CDHI International Conference 2022
Virtual: Friday, September 30
9:00-10:30 am EST
Digital Bundles: Creating Cultural Space for Indigenous Knowledge through the Use of New Technologies
Jennifer Wemigwans, PhD, is from Wiikwemkoong Unceded Territory on Manitoulin Island, Ontario. She is a new media producer, writer and scholar specializing in the convergence between education, Indigenous knowledge and new media technologies. Her book A Digital Bundle: Protecting and Promoting Indigenous Knowledge Online (2018) explores the prospects of Indigenous Knowledge education and digital projects in a networked world. Dr. Wemigwans takes pride in working to invert the conventional use of media by revealing the potential for Indigenous cultural expression and Indigenous knowledge through new technologies, education and the arts. She is an Assistant Professor in the Adult Education and Community Development Program at OISE University of Toronto.
Currently, Dr. Wemigwans has completed an Augmented Reality Teaching shared by Dr. Gokoomis (Grandmother) Jacque Lavallee on the meaning of Wendigo. In this 5 minute AR experience, launched through ceremony at the Toronto Biennial of Art 2022, users learn about the history of this territory and how kindness is our connection to land and each other. Dr. Wemigwans practices cultural ethics of care and Indigenous protocols of creation in her work, which signify Digital Bundles as new spaces for sharing Indigenous Knowledge and challenge non-Indigenous audiences to step outside of their codified systems and learn a new way of being and perceiving the world.
In-Person: Friday, September 30
Campbell Conference Facility
5:45-7:15 pm EST
Digital Racial Capitalism: Women of Color’s Digital Diversity Work and Community Defense
Lisa Nakamura is the Gwendolyn Calvert Baker Collegiate Professor of American Culture at the University of Michigan. She is the author of several books on race, gender, and the Internet. She has studied identity tourism in video games and chatrooms, toxic embodiment in virtual reality, and the neglected contributions of women of color to the Internet and digital culture. She is the founding Director of the Digital Studies Institute at the University of Michigan and the P.I. for the DISCO (Digital Inquiry, Speculation, Collaboration, and Optimism) Network, a Mellon-Foundation funded research group focusing on race, digital technology, and disability. The DISCO Network’s new book manuscript, Digital Optimism, will be out sometime next year.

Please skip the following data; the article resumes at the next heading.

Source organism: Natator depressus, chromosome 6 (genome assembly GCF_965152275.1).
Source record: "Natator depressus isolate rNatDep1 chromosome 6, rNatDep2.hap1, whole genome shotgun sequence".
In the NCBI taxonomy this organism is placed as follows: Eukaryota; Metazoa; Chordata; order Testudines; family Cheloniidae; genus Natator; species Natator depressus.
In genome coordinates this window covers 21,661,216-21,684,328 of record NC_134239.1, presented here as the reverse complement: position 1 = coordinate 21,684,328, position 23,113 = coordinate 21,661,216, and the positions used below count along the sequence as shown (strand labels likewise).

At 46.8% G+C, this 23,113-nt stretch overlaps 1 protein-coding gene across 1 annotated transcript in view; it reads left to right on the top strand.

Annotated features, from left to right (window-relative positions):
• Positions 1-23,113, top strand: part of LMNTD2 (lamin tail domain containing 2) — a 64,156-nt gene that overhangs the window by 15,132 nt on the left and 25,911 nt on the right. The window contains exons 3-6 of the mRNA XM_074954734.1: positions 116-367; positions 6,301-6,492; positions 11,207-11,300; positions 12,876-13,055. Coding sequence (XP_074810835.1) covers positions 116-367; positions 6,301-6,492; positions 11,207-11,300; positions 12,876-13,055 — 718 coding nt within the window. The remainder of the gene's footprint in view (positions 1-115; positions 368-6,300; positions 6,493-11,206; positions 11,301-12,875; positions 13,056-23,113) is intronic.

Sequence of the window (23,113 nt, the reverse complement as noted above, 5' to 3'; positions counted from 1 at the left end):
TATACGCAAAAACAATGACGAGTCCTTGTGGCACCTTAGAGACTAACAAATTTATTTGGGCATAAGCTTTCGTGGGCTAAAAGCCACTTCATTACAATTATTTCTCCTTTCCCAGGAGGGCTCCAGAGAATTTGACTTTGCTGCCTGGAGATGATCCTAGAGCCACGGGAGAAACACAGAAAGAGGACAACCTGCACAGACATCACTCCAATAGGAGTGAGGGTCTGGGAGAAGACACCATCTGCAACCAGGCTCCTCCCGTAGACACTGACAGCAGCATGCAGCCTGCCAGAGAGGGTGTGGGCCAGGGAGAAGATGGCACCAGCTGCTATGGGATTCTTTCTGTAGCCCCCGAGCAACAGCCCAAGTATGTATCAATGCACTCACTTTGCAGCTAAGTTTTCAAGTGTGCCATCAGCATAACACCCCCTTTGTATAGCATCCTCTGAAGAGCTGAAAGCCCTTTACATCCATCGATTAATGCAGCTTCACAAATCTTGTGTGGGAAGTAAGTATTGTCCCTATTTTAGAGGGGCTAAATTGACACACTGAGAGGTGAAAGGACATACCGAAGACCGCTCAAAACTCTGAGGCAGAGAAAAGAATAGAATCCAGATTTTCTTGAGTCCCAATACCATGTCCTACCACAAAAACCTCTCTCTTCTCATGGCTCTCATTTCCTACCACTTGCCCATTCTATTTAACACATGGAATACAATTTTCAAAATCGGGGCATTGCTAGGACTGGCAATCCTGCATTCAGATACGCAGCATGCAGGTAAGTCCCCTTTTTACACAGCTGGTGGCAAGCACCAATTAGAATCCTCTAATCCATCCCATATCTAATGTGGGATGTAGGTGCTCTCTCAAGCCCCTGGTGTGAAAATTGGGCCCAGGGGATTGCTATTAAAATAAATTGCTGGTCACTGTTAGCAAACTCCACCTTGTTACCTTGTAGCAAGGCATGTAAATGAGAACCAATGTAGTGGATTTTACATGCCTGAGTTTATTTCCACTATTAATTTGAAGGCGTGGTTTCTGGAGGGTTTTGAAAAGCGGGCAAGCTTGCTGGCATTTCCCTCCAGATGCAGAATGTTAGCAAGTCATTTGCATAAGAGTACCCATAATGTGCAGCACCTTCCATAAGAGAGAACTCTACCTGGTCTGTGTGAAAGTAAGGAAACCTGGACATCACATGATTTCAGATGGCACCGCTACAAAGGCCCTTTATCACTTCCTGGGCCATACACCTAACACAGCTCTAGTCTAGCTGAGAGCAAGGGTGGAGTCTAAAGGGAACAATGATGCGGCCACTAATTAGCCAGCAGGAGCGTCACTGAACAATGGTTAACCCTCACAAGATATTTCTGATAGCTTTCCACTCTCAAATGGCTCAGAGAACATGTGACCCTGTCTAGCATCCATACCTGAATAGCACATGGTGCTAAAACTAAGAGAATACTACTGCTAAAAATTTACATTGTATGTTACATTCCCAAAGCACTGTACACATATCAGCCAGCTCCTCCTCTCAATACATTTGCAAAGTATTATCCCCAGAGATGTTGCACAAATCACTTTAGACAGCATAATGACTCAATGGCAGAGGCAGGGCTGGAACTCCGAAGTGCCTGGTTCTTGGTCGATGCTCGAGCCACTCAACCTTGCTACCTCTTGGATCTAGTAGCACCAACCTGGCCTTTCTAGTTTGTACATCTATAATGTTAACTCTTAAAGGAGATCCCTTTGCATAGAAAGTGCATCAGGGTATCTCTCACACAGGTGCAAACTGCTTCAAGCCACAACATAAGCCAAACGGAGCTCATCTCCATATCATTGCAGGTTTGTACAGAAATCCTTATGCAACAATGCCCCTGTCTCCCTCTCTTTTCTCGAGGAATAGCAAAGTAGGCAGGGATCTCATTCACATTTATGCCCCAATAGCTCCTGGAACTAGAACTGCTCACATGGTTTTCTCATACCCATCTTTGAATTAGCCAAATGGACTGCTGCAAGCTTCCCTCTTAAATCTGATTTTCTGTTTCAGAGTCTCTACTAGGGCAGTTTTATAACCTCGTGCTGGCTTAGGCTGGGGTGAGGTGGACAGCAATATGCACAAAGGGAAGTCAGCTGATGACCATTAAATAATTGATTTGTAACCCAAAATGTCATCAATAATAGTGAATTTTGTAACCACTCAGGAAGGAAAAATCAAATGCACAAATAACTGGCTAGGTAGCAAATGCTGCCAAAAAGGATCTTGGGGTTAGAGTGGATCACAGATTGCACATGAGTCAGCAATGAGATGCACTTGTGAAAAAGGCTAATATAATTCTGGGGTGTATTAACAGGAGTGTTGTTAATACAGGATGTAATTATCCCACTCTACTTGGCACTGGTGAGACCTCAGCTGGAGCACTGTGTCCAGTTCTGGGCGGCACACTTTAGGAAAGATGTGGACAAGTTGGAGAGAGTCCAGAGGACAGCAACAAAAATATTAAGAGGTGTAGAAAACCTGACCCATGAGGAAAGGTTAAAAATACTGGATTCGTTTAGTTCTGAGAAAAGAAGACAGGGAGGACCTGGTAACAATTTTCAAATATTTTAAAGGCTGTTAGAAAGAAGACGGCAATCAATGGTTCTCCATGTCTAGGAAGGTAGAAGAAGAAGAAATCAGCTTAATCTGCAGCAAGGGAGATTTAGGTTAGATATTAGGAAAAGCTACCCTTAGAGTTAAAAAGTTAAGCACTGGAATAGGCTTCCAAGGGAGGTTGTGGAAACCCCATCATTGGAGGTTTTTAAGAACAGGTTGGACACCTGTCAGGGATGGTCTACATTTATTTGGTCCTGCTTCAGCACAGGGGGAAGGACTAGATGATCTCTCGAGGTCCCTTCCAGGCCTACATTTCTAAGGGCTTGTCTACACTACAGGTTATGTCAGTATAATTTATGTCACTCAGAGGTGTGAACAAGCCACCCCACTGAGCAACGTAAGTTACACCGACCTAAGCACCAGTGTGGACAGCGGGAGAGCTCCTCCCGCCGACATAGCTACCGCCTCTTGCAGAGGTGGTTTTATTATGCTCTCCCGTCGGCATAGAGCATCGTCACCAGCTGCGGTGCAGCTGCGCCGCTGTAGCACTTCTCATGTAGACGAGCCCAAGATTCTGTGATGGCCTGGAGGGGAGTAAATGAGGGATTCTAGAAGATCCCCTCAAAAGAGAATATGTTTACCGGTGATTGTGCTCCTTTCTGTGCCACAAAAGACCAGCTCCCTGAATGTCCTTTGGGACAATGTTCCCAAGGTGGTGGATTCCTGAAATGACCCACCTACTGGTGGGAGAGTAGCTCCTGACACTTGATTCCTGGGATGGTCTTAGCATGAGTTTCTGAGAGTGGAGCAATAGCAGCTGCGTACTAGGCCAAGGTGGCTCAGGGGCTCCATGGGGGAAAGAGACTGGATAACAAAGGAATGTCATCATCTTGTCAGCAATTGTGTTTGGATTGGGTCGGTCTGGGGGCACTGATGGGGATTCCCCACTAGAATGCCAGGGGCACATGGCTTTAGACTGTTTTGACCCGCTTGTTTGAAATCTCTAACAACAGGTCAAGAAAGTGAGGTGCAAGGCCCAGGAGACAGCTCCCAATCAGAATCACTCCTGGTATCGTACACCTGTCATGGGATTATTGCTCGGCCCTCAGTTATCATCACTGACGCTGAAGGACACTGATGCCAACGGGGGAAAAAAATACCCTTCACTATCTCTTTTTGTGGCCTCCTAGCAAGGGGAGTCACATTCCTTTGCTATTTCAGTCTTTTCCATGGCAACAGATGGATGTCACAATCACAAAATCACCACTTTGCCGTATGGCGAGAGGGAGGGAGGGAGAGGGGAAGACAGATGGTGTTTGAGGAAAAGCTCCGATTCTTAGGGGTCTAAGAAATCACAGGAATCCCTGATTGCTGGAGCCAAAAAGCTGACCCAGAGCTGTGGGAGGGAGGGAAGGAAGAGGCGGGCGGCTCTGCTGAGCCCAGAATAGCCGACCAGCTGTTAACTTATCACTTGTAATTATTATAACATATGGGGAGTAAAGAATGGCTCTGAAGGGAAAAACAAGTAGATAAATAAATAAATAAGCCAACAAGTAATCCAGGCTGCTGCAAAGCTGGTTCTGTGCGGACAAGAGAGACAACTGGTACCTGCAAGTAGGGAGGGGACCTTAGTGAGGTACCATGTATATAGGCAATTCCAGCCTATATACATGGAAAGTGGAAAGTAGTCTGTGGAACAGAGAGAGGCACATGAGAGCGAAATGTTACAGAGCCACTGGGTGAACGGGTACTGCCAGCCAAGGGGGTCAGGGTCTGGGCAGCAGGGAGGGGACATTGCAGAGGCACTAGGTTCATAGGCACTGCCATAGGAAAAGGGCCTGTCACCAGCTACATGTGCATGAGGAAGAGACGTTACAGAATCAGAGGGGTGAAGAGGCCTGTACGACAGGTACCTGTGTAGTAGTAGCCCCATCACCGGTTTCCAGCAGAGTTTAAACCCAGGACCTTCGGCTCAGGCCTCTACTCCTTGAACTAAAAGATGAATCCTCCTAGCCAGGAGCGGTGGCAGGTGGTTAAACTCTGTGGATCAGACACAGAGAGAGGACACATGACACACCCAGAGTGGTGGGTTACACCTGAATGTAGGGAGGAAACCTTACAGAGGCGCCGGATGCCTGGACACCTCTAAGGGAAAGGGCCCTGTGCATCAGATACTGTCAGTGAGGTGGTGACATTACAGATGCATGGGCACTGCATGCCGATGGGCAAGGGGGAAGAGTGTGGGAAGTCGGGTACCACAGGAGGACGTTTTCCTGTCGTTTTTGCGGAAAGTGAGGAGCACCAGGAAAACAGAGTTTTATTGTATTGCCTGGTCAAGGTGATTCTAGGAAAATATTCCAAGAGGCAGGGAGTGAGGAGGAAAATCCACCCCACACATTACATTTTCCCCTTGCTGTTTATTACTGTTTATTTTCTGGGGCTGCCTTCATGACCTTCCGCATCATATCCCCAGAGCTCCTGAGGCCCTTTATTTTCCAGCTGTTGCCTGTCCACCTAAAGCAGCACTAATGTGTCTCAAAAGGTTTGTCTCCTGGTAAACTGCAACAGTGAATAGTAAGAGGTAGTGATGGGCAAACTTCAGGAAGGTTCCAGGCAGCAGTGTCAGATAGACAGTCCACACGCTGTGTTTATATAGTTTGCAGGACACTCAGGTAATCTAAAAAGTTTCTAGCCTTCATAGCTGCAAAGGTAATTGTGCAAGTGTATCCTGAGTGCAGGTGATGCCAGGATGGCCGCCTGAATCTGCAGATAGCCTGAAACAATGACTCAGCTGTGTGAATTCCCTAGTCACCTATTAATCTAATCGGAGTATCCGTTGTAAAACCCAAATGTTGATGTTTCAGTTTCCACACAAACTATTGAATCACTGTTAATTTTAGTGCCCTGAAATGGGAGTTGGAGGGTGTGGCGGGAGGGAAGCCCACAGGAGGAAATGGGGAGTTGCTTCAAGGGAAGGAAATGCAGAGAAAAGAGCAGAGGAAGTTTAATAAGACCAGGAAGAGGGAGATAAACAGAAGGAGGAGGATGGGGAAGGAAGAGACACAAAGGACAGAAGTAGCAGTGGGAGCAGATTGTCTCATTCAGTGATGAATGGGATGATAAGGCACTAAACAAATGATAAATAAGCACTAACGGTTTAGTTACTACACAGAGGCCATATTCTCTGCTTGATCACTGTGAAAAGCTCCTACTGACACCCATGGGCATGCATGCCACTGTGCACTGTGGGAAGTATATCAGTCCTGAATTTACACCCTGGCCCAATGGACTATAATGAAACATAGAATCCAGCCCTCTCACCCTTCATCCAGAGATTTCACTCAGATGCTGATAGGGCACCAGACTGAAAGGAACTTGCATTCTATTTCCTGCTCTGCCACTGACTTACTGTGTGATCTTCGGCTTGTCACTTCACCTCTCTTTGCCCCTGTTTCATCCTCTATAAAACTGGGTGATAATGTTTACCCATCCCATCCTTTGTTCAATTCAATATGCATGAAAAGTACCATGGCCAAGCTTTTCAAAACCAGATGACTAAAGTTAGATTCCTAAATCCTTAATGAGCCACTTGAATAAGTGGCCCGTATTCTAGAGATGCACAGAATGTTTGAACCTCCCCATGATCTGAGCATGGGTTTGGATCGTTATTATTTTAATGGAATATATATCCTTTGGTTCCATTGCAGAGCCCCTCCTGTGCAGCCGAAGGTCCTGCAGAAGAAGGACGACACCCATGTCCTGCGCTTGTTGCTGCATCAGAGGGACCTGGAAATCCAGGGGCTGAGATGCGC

Wendy Hui Kyong Chun
In-Person: Saturday, October 1
Campbell Conference Facility
5:00-6:30 pm EST
How Are You? Sentiment, Surveillance and
Special Session Speakers
Anti-Racist Architectures: Equitable DH Technologies and Infrastructures
The special session takes place virtually on Friday, September 30 from 12:40-2:10 pm EST.
Safiya Umoja Noble is an internet studies scholar and Professor of Gender Studies and African American studies at the University of California, Los Angeles, where she is Co-Founder and Co-Director of the UCLA Center for Critical Internet Inquiry (C2i2). In 2021, she was recognized as a MacArthur Foundation Fellow (aka the “Genius Award”) for her ground-breaking work on algorithmic discrimination, which prompted her founding of a non-profit, Equity Engine, to accelerate investment in companies, education, and networks driven by women of colour.
She is the author of a best-selling book on racist and sexist algorithmic bias in commercial search engines, entitled Algorithms of Oppression: How Search Engines Reinforce Racism (NYU Press). Safiya is the recipient of a Hellman Fellowship and the UCLA Early Career Award. In 2022, she was recognized as the inaugural NAACP-Archewell Digital Civil Rights Award recipient.
Her academic research focuses on the design of digital media platforms on the internet and their impact on society. Her work is both sociological and interdisciplinary, marking the ways that digital media impacts and intersects with issues of race, gender, culture, and technology. She is regularly quoted for her expertise on issues of algorithmic discrimination and technology bias by national and international press including The Guardian, the BBC, CNN International, USA Today, Wired, Time, and The New York Times, to name a few. She holds a Ph.D. and M.S. in Library & Information Science from the University of Illinois at Urbana-Champaign, and a B.A. in Sociology from California State University, Fresno where she was awarded the Distinguished Alumni Award for 2018.